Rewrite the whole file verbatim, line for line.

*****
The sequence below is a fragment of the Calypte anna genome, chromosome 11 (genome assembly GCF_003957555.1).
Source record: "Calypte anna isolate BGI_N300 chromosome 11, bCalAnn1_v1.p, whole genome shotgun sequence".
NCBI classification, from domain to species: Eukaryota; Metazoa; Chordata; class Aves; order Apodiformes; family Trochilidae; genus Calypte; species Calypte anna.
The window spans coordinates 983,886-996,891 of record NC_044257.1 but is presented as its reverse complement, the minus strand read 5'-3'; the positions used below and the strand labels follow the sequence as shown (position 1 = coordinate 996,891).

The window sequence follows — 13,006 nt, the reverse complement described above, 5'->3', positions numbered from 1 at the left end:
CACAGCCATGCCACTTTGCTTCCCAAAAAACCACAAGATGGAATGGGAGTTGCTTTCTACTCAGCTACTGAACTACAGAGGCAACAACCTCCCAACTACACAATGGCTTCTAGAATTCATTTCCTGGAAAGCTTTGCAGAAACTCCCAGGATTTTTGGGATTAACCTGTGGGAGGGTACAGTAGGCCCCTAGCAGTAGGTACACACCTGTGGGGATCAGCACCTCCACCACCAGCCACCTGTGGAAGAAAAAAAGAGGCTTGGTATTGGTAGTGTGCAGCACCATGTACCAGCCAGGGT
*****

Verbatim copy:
The sequence below is a fragment of the Calypte anna genome, chromosome 11 (genome assembly GCF_003957555.1).
Source record: "Calypte anna isolate BGI_N300 chromosome 11, bCalAnn1_v1.p, whole genome shotgun sequence".
NCBI classification, from domain to species: Eukaryota; Metazoa; Chordata; class Aves; order Apodiformes; family Trochilidae; genus Calypte; species Calypte anna.
The window spans coordinates 983,886-996,891 of record NC_044257.1 but is presented as its reverse complement, the minus strand read 5'-3'; the positions used below and the strand labels follow the sequence as shown (position 1 = coordinate 996,891).

The window sequence follows — 13,006 nt, the reverse complement described above, 5'->3', positions numbered from 1 at the left end:
CACAGCCATGCCACTTTGCTTCCCAAAAAACCACAAGATGGAATGGGAGTTGCTTTCTACTCAGCTACTGAACTACAGAGGCAACAACCTCCCAACTACACAATGGCTTCTAGAATTCATTTCCTGGAAAGCTTTGCAGAAACTCCCAGGATTTTTGGGATTAACCTGTGGGAGGGTACAGTAGGCCCCTAGCAGTAGGTACACACCTGTGGGGATCAGCACCTCCACCACCAGCCACCTGTGGAAGAAAAAAAGAGGCTTGGTATTGGTAGTGTGCAGCACCATGTACCAGCCAGGGT